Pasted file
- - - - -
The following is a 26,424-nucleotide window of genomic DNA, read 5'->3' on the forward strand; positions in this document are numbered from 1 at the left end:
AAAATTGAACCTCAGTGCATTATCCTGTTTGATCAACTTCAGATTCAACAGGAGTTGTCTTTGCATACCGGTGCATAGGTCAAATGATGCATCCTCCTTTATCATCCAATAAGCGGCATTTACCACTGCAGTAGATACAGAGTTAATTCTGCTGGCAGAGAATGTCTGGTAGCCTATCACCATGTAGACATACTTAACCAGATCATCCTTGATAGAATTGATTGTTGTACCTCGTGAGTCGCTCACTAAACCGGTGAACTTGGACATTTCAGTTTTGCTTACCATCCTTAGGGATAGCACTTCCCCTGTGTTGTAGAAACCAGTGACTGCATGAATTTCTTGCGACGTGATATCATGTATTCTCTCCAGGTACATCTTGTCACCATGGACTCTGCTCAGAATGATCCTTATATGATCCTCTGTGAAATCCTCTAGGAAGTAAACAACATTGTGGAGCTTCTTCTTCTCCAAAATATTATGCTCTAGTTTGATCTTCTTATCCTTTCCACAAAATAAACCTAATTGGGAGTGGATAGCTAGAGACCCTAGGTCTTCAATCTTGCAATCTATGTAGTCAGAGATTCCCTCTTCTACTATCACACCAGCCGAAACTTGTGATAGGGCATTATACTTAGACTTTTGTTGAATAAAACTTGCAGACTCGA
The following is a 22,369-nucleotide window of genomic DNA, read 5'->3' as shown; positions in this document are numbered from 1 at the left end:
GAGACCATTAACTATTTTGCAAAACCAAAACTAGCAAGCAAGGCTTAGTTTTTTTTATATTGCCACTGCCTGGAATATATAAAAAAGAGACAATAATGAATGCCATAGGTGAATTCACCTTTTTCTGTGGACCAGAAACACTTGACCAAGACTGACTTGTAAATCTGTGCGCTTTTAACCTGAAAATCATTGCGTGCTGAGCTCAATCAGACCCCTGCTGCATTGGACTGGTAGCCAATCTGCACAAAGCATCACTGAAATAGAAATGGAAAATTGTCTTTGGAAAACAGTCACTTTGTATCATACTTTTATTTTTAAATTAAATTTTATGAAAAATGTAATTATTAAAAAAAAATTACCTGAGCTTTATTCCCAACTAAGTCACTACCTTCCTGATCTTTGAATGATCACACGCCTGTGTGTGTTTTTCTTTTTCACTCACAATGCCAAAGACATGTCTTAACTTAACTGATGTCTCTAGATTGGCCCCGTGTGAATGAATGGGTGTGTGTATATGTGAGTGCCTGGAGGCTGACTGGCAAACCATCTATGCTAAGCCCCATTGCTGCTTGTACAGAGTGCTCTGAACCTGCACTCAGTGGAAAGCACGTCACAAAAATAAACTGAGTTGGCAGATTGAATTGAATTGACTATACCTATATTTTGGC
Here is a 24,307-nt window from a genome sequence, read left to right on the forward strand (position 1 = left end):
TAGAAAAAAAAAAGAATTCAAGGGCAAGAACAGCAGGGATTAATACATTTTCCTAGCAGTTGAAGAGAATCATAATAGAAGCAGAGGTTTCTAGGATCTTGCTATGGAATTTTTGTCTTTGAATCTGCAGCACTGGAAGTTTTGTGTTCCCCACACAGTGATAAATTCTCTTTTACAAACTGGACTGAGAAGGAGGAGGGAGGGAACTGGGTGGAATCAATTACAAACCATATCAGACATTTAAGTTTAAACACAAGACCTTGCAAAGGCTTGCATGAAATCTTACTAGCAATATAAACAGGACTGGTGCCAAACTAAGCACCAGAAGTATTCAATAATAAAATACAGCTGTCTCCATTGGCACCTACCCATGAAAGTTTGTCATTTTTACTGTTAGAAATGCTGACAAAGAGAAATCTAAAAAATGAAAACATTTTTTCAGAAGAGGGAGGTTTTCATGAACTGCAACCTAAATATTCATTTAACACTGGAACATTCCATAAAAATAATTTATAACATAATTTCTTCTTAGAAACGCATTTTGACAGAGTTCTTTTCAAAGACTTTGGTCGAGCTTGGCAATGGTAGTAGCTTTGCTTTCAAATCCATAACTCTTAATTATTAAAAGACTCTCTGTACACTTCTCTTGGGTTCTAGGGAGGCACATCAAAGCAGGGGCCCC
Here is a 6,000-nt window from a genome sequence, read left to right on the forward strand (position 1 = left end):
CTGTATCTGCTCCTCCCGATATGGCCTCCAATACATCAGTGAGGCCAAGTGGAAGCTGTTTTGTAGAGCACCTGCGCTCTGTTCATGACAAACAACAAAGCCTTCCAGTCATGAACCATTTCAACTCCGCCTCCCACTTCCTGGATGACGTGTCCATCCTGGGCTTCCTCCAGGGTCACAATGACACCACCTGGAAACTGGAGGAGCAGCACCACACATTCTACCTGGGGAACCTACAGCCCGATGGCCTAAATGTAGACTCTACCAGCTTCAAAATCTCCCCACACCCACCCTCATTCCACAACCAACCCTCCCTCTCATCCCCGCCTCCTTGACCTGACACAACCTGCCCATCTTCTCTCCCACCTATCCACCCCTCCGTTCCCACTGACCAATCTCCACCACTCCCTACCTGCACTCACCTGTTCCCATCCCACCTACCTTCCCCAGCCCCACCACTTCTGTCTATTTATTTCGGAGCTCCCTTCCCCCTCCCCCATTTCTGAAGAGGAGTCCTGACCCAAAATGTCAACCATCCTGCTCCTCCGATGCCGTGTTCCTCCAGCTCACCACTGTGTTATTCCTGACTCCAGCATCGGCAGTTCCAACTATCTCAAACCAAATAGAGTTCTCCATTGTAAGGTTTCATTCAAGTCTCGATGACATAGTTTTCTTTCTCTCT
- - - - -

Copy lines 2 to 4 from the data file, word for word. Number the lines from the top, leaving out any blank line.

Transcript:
AAAATTGAACCTCAGTGCATTATCCTGTTTGATCAACTTCAGATTCAACAGGAGTTGTCTTTGCATACCGGTGCATAGGTCAAATGATGCATCCTCCTTTATCATCCAATAAGCGGCATTTACCACTGCAGTAGATACAGAGTTAATTCTGCTGGCAGAGAATGTCTGGTAGCCTATCACCATGTAGACATACTTAACCAGATCATCCTTGATAGAATTGATTGTTGTACCTCGTGAGTCGCTCACTAAACCGGTGAACTTGGACATTTCAGTTTTGCTTACCATCCTTAGGGATAGCACTTCCCCTGTGTTGTAGAAACCAGTGACTGCATGAATTTCTTGCGACGTGATATCATGTATTCTCTCCAGGTACATCTTGTCACCATGGACTCTGCTCAGAATGATCCTTATATGATCCTCTGTGAAATCCTCTAGGAAGTAAACAACATTGTGGAGCTTCTTCTTCTCCAAAATATTATGCTCTAGTTTGATCTTCTTATCCTTTCCACAAAATAAACCTAATTGGGAGTGGATAGCTAGAGACCCTAGGTCTTCAATCTTGCAATCTATGTAGTCAGAGATTCCCTCTTCTACTATCACACCAGCCGAAACTTGTGATAGGGCATTATACTTAGACTTTTGTTGAATAAAACTTGCAGACTCGA
The following is a 22,369-nucleotide window of genomic DNA, read 5'->3' as shown; positions in this document are numbered from 1 at the left end:
GAGACCATTAACTATTTTGCAAAACCAAAACTAGCAAGCAAGGCTTAGTTTTTTTTATATTGCCACTGCCTGGAATATATAAAAAAGAGACAATAATGAATGCCATAGGTGAATTCACCTTTTTCTGTGGACCAGAAACACTTGACCAAGACTGACTTGTAAATCTGTGCGCTTTTAACCTGAAAATCATTGCGTGCTGAGCTCAATCAGACCCCTGCTGCATTGGACTGGTAGCCAATCTGCACAAAGCATCACTGAAATAGAAATGGAAAATTGTCTTTGGAAAACAGTCACTTTGTATCATACTTTTATTTTTAAATTAAATTTTATGAAAAATGTAATTATTAAAAAAAAATTACCTGAGCTTTATTCCCAACTAAGTCACTACCTTCCTGATCTTTGAATGATCACACGCCTGTGTGTGTTTTTCTTTTTCACTCACAATGCCAAAGACATGTCTTAACTTAACTGATGTCTCTAGATTGGCCCCGTGTGAATGAATGGGTGTGTGTATATGTGAGTGCCTGGAGGCTGACTGGCAAACCATCTATGCTAAGCCCCATTGCTGCTTGTACAGAGTGCTCTGAACCTGCACTCAGTGGAAAGCACGTCACAAAAATAAACTGAGTTGGCAGATTGAATTGAATTGACTATACCTATATTTTGGC